This was my first kill with my new Carbon Express Intercept crossbow. It was actually my first pass through. The arrow sliced right through him. The Slick Trick's originals did their job. He is a 7 x 5 with a lot of junk. He is a dandy.

Thanks for reading, Clint.

Wednesday, September 19, 2018

Switching to Muzzy

A couple years ago I wrote a story about switching broadheads. It seems like if you are a bow hunter there is always something better coming on the market. Asking someone what their favorite broadhead  is kind of like asking someone what is their favorite brand of pickup. Everyone has their favorite Chevy, Muzzy, Ford, Rage, Dodge, NAP, GMC, G5 and the list goes on and on. You'll get numerous replies that will end in heated arguments if you ask that question on any hunting forum.

Anyway if you read the story, "Switching Broadheads," I wrote before you'll see I was trying to decide from a handful of broadheads. This summer I finally purchased some Muzzy Trocar broadheads that are designed specifically for crossbows, in 100 grain. It was hard to go from my Slick Trick Standards because they flew as good as my field points. But the problem with the Slick Tricks was that they only had a 1 inch cutting diameter.

I was worried going with a bigger diameter would take away from accuracy. But after just a few shots with my new Muzzy Trocar broadheads I knew I had a winner. They flew just as true as my field points but with a cutting diameter of 1 3/16 inch.

Aim small miss small… Thanks for reading, Clint.

Friday, August 24, 2018

Pickup conversion and stuff explained

It should go without saying that this pickup is a showstopper wherever I am. People take pictures and ask questions about it just about every time I open the door. I finally got around to explaining how everything works in the pickup with the conversion. I think I covered everything. Thanks everyone who made this happen. You don't suck. The odometer just broke 10,000 and I have enjoyed every mile.

Thanks for watching, Clint.

Monday, August 20, 2018

New ramp and stuff

Over the years I have needed a ramp for one reason or the other. For these reasons I usually bring along a piece of plywood that is a little wider than my chair, it is about 50 inches long. My dad also made a folding ramp that is easier to carry and move around that serves the same purpose. But sometimes these homemade ramps just don't cut it. Sometimes the gaps, heights, bumps and crevices are just too tall or wide so I don't go places that I could if I was able bodied.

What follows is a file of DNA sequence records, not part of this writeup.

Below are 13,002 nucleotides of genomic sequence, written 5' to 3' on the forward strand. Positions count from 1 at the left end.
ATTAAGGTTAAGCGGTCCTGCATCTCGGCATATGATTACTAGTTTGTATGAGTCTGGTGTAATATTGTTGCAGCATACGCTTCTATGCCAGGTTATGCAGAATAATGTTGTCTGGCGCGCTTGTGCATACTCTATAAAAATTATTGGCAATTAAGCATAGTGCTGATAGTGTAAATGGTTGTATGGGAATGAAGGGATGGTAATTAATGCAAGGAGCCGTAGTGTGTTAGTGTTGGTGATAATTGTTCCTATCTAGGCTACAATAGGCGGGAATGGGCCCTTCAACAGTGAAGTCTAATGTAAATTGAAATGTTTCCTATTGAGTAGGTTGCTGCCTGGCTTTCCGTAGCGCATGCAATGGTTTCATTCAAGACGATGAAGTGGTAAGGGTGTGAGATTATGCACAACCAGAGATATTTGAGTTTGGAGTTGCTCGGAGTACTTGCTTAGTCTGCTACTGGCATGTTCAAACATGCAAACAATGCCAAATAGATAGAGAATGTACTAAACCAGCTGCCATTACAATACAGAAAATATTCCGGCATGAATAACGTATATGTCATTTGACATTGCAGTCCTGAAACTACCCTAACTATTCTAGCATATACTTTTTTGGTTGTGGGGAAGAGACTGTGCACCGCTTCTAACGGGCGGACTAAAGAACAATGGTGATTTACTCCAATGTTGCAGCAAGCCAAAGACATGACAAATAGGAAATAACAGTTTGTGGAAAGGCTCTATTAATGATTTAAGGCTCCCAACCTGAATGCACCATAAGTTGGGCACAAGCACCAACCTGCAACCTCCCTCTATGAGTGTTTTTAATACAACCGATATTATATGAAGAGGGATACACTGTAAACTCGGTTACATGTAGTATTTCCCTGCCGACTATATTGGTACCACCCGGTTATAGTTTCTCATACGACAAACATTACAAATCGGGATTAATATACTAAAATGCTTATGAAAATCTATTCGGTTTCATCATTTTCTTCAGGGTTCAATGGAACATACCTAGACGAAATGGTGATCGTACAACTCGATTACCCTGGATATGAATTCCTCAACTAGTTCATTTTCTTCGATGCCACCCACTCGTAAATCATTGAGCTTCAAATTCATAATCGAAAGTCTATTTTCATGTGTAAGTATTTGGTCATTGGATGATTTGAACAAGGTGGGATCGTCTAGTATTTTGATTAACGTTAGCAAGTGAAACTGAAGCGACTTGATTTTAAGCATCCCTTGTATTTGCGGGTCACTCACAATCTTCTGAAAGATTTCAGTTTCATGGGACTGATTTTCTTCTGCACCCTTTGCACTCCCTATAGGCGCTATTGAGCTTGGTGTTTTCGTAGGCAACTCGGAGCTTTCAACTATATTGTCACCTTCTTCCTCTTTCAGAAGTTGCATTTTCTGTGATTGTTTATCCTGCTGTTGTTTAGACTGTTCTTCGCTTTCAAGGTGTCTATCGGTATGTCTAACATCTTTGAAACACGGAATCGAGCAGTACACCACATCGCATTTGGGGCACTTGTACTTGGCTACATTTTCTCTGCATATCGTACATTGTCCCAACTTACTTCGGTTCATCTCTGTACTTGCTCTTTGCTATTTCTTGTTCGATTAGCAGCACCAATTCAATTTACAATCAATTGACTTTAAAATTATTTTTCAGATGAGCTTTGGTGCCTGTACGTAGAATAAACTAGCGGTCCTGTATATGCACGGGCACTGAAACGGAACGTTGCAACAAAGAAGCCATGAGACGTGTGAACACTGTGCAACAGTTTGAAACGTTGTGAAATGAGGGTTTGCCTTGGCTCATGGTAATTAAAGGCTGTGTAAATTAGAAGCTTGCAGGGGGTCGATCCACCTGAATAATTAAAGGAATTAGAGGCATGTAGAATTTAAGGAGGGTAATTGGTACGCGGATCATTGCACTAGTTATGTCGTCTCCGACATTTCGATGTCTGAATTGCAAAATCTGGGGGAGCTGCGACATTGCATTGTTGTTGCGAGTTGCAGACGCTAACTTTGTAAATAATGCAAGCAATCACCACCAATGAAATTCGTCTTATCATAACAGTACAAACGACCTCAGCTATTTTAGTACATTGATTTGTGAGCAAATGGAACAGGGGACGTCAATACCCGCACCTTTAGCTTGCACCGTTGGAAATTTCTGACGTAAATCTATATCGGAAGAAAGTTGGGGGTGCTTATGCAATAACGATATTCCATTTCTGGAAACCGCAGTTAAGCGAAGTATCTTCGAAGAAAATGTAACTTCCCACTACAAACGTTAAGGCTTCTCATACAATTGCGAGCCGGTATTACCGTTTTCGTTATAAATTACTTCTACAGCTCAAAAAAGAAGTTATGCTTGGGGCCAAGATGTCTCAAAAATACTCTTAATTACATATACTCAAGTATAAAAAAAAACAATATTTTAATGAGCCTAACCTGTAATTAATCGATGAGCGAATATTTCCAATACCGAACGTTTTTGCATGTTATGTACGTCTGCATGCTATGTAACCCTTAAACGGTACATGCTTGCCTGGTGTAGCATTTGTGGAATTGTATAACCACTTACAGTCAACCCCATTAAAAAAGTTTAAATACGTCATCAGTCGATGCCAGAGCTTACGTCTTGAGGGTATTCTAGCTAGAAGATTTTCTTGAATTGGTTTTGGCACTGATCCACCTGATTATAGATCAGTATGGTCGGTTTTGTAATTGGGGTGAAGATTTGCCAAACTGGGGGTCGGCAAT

Last week when we were at the lake I knew I wanted to go on the pontoon so I brought my two portable homemade ramps. The problem was I needed to find a good sturdy dock. A dock that I trusted enough so that my heavy wheelchair wouldn't plummet to the bottom, I don't float well. I needed to find a dock that I could drive from the dock to the pontoon using one of the ramps. I also needed to be able to get onto the dock. The ones at the cabin would work but I decided to take a little walk down to the public access to see what the dock was like there. It looked sturdy and not too sketchy. So I took a chance and drove onto it. With a little help I could've gotten on the dock. So we headed back to the cabin to tell everyone that I found a place that would work.

My time limit in the chair was getting close so I decided to lie down for a couple hours before trying to get on the pontoon. When I got back in the chair I went outside and found the pontoon next to shore with an aluminum ramp connecting them. I was a little confused at first. But then I remembered that Mike had been acting a little more weird than normal when I would bring up getting on the pontoon. Evidently the day before, on the way to the lake he stopped in West Fargo and picked up this ramp for me. I was a little taken back. I have seen these ramps before put new they would be hard to transfer around without a pickup. But now that problem has been solved. I had actually had forgotten all about these ramps. But Mike knows a guy who knows the guy that owns the Role-A-Ramp company.

The ramp worked perfect from going to the shore on to the pontoon. We didn't have to worry about getting on a sturdy dock and a dock that would be the right height. They just rolled the ramp out and bridged the gap like it was nothing. Over the four days at the lake, we used the ramp quite a bit. It worked slicker than snot on glass.